2007-06-17 15:15:06 UTC
Colin D'Cruz knows how to get heard, says Amit Gurbaxani.
Bass player Colin D'Cruz has lost count of the number of bands he's
played with over the last three decades. However, out of the 50-plus
ensembles he's been a part of, he has one clear favourite: the Brown
Indian Band, an outfit of floating Hindustani, Carnatic and jazz
musicians that he formed in 1994. "It's my ultimate outlet for my
musical creativity, where I can say the music is mine," said D'Cruz.
These days, the fusion band, which currently includes flautist Dhiraj
Kapadia, percussionist Sanket Athle and keyboard player Clifton
Rodricks, can be heard every afternoon spontaneously improvising to
Indian classical ragas at the JW Marriott hotel. That's a slight shift
from their earlier avatar, which performed tunes composed by D'Cruz.
Both versions are special to D'Cruz because the Brown Indian Band is
the only one of his bands that exclusively plays originals.
His other bands include Jazz Junction, and the Bassman's Band, a new
act that starts a one-year residency at the Taj Land's End from August
1. As a result, D'Cruz will go from playing just four to five gigs a
month to performing two gigs every day. How did a musician with no
family background or formal training in music become Mumbai's busiest
live act? By using a combination of talent, hard work, unbridled
enthusiasm, a keen sense of enterprise and canny networking skills.
A self-taught musician, 46-year-old D'Cruz started performing in
school and college bands before graduating to the wedding band
circuit. His first break arrived in 1980 when jazz pianist Bonny
Remedios offered him a spot in his band. D'Cruz says that, at the
time, the repertoire of bands that performed at five-star hotels was
"90 per cent jazz", which meant he had to learn on the job. "I
developed an ear for music, by playing music I didn't know," said
D'Cruz. "I used to take the stage everyday and wonder what would
For the next ten years, he moved from nightclub to nightclub, playing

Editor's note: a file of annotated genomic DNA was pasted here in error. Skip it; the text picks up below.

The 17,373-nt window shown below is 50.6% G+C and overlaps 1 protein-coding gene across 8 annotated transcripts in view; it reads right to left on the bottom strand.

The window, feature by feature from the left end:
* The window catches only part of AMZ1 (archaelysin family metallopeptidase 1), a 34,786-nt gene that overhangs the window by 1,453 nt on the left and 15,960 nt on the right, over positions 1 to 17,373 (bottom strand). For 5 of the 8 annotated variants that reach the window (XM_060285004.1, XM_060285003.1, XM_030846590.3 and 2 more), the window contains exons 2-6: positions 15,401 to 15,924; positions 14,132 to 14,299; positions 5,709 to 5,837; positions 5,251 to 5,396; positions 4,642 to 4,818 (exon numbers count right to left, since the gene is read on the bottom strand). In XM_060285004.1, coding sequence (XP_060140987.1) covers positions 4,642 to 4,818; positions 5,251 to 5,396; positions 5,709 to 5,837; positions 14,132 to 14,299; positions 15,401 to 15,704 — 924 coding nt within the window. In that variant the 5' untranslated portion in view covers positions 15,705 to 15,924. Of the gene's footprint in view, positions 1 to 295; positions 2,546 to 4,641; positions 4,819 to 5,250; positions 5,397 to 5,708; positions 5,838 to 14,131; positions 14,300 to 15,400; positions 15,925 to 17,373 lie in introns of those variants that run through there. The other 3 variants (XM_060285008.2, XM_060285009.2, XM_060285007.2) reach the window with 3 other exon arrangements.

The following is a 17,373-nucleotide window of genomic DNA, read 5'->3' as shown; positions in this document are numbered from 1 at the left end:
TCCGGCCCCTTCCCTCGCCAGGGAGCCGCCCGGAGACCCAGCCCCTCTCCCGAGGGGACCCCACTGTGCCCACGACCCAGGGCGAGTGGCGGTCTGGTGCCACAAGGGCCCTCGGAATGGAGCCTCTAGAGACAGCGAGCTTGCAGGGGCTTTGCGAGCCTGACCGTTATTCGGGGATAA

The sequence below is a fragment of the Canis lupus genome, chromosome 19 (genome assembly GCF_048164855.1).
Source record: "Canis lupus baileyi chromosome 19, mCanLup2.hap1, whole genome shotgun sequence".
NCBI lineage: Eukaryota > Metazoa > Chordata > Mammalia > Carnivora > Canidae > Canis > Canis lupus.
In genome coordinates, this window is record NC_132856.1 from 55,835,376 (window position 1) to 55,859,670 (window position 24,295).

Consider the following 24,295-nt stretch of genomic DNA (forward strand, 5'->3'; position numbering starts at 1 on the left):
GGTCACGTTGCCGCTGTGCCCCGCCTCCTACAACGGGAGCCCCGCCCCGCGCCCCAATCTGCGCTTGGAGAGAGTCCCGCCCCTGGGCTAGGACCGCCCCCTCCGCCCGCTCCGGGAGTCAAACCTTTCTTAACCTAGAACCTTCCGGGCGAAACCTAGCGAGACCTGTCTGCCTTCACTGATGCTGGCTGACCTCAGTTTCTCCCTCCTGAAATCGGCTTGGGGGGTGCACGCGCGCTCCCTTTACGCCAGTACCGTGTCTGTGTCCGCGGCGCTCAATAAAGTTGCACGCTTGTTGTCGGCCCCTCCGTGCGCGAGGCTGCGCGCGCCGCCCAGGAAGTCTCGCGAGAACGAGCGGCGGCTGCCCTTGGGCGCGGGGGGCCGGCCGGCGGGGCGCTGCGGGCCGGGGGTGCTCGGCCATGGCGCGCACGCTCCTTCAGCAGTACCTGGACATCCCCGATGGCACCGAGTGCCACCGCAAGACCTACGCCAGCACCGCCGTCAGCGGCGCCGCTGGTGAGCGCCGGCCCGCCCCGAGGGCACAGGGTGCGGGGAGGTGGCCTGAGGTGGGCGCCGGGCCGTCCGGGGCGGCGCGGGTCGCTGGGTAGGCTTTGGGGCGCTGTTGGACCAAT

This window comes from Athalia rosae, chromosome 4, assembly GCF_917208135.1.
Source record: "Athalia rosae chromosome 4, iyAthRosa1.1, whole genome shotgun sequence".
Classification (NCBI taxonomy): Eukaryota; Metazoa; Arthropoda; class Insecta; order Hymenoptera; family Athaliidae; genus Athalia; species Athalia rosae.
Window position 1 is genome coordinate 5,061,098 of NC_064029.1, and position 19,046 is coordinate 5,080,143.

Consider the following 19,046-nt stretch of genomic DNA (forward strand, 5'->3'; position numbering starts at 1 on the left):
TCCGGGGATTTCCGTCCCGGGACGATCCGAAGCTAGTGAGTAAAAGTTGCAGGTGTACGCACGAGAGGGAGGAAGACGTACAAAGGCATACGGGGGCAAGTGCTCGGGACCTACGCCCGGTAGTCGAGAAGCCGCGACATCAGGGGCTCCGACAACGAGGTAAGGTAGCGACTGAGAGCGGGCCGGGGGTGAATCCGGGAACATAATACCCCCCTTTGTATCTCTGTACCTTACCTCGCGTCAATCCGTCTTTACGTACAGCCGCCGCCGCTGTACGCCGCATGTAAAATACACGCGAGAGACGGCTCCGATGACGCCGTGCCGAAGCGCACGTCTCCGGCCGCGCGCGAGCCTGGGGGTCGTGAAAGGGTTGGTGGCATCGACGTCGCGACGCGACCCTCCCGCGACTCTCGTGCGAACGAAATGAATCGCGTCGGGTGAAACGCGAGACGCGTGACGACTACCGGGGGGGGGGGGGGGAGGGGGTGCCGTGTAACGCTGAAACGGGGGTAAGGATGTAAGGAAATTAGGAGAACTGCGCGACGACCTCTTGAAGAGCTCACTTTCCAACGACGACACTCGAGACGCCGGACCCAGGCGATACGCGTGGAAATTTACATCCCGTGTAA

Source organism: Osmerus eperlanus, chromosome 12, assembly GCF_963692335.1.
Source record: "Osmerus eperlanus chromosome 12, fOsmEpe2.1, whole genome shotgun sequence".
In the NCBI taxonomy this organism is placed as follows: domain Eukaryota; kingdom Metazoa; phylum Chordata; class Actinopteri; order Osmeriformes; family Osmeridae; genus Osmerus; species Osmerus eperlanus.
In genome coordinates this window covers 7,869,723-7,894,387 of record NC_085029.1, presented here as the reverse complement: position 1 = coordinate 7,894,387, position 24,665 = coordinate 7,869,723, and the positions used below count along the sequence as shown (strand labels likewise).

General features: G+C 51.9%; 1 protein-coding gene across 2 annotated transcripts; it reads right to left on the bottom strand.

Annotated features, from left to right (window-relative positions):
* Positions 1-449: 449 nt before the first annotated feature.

with all the veterans of the Indian jazz scene. "Between 1980 and
1990, I played almost every night," D'Cruz said. When he ventured out
on his own in the early '90s, D'Cruz dabbled in a variety of genres.
He played blues with Blue Genes and Blues Power, fusion with the Brown
Indian Band, country with the Country Funks, pop with Showtime, jazz
with Just Jazz, and Latin music with Obligato.
Remedios, who has continued to perform with D'Cruz over the years,
believes the bass player's versatility is one of the main reasons for
his popularity. "He's not uncomfortable in any genre," Remedios said.
"That's a talent which not many others have."
In an environment where many establishments are doing away with live
music in favour of DJs and piped music, D'Cruz has almost magically
found a way to stay on stage. Keyboard player Harmeet Mansetta, who
began his career playing with D'Cruz, pins the latter's longevity down
to his never-say-die attitude. "His greatest quality is his tenacity,"
said Mansetta. "Colin has always managed to find gigs. He is one
person who never gives up."
Remedios is more candid while talking about his former prot?g?: "He
makes his presence felt. He doesn't shy away from giving his visiting
card to people. He keeps fishing and he keeps finding fish." D'Cruz is
one of the few Indian musicians to have harnessed the internet to
promote his music. He runs a frequently-updated website that contains
micro-sites to all his bands. It's helped him get in touch with a
number of international musicians, some of whom have performed at Jazz
Junction's monthly spot at Starters and More.
But D'Cruz is not just about self-advertisement. In the last five
years, he has grown into one of the few flag bearers of the local jazz
scenes in Mumbai and his home state of Goa. In 2000, he set up Jazz
Goa with drummer Lester Godhino and pianist George Fernandez. Jazz Goa
is an informal organisation of jazz lovers that promotes local and
visiting musicians by organising concerts and releasing live records.
D'Cruz himself has released no less than four albums in the last two
years (including a self-titled EP by the Brown Indian Band).
D'Cruz says there's a reason why he's been giving the Energizer Bunny
a run for its money: he plans to shift base to Goa next year to set up
his own recording studio. He agrees that Mumbai's more commercially
lucrative but finds Goa both more relaxed and receptive. "It's like a
global village during the [tourist] season," he said. "You can bump
into great musicians from anywhere in the world almost any time. That
never happens in Mumbai."
Photography Vikas Munipalle
Source : Time Out Mumbai ISSUE 21 Friday, June 15, 2007